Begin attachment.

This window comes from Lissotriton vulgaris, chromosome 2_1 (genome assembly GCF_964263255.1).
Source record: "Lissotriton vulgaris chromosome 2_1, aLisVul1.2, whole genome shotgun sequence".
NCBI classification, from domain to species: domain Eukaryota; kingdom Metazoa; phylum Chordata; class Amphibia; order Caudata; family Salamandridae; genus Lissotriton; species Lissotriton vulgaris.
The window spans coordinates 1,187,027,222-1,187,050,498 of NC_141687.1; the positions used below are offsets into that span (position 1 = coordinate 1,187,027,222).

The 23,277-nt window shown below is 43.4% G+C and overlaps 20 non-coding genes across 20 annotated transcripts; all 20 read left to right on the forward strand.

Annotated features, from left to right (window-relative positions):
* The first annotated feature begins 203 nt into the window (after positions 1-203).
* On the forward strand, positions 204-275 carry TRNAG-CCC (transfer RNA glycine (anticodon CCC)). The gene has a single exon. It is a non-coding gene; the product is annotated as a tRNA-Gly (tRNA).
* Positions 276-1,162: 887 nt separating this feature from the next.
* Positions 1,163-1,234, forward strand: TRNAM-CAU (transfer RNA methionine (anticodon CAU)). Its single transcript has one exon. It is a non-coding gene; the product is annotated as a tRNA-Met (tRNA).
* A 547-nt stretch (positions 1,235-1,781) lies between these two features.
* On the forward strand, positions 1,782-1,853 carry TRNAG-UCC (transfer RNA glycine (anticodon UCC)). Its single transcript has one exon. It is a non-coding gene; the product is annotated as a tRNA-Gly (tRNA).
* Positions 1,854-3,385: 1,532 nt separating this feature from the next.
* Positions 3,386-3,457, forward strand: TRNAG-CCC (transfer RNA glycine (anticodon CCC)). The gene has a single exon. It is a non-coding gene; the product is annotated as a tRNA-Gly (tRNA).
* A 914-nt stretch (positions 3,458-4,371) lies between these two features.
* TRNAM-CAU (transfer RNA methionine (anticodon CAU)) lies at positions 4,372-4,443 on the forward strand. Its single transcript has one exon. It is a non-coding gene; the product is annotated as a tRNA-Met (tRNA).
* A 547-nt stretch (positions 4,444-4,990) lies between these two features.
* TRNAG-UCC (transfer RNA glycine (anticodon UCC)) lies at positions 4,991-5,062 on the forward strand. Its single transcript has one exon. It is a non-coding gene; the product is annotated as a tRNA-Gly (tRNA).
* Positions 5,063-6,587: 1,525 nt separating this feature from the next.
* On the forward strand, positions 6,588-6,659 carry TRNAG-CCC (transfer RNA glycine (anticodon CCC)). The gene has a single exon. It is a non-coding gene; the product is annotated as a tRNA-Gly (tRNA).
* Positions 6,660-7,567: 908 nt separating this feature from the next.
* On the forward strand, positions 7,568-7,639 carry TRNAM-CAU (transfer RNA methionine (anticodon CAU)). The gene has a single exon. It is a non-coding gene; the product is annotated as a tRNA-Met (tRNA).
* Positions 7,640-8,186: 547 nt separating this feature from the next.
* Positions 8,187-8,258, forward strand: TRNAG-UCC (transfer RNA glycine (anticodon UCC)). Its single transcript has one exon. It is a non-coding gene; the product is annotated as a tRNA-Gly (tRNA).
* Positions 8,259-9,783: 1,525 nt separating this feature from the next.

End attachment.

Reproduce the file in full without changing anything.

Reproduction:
This window comes from Lissotriton vulgaris, chromosome 2_1 (genome assembly GCF_964263255.1).
Source record: "Lissotriton vulgaris chromosome 2_1, aLisVul1.2, whole genome shotgun sequence".
NCBI classification, from domain to species: domain Eukaryota; kingdom Metazoa; phylum Chordata; class Amphibia; order Caudata; family Salamandridae; genus Lissotriton; species Lissotriton vulgaris.
The window spans coordinates 1,187,027,222-1,187,050,498 of NC_141687.1; the positions used below are offsets into that span (position 1 = coordinate 1,187,027,222).

The 23,277-nt window shown below is 43.4% G+C and overlaps 20 non-coding genes across 20 annotated transcripts; all 20 read left to right on the forward strand.

Annotated features, from left to right (window-relative positions):
* The first annotated feature begins 203 nt into the window (after positions 1-203).
* On the forward strand, positions 204-275 carry TRNAG-CCC (transfer RNA glycine (anticodon CCC)). The gene has a single exon. It is a non-coding gene; the product is annotated as a tRNA-Gly (tRNA).
* Positions 276-1,162: 887 nt separating this feature from the next.
* Positions 1,163-1,234, forward strand: TRNAM-CAU (transfer RNA methionine (anticodon CAU)). Its single transcript has one exon. It is a non-coding gene; the product is annotated as a tRNA-Met (tRNA).
* A 547-nt stretch (positions 1,235-1,781) lies between these two features.
* On the forward strand, positions 1,782-1,853 carry TRNAG-UCC (transfer RNA glycine (anticodon UCC)). Its single transcript has one exon. It is a non-coding gene; the product is annotated as a tRNA-Gly (tRNA).
* Positions 1,854-3,385: 1,532 nt separating this feature from the next.
* Positions 3,386-3,457, forward strand: TRNAG-CCC (transfer RNA glycine (anticodon CCC)). The gene has a single exon. It is a non-coding gene; the product is annotated as a tRNA-Gly (tRNA).
* A 914-nt stretch (positions 3,458-4,371) lies between these two features.
* TRNAM-CAU (transfer RNA methionine (anticodon CAU)) lies at positions 4,372-4,443 on the forward strand. Its single transcript has one exon. It is a non-coding gene; the product is annotated as a tRNA-Met (tRNA).
* A 547-nt stretch (positions 4,444-4,990) lies between these two features.
* TRNAG-UCC (transfer RNA glycine (anticodon UCC)) lies at positions 4,991-5,062 on the forward strand. Its single transcript has one exon. It is a non-coding gene; the product is annotated as a tRNA-Gly (tRNA).
* Positions 5,063-6,587: 1,525 nt separating this feature from the next.
* On the forward strand, positions 6,588-6,659 carry TRNAG-CCC (transfer RNA glycine (anticodon CCC)). The gene has a single exon. It is a non-coding gene; the product is annotated as a tRNA-Gly (tRNA).
* Positions 6,660-7,567: 908 nt separating this feature from the next.
* On the forward strand, positions 7,568-7,639 carry TRNAM-CAU (transfer RNA methionine (anticodon CAU)). The gene has a single exon. It is a non-coding gene; the product is annotated as a tRNA-Met (tRNA).
* Positions 7,640-8,186: 547 nt separating this feature from the next.
* Positions 8,187-8,258, forward strand: TRNAG-UCC (transfer RNA glycine (anticodon UCC)). Its single transcript has one exon. It is a non-coding gene; the product is annotated as a tRNA-Gly (tRNA).
* Positions 8,259-9,783: 1,525 nt separating this feature from the next.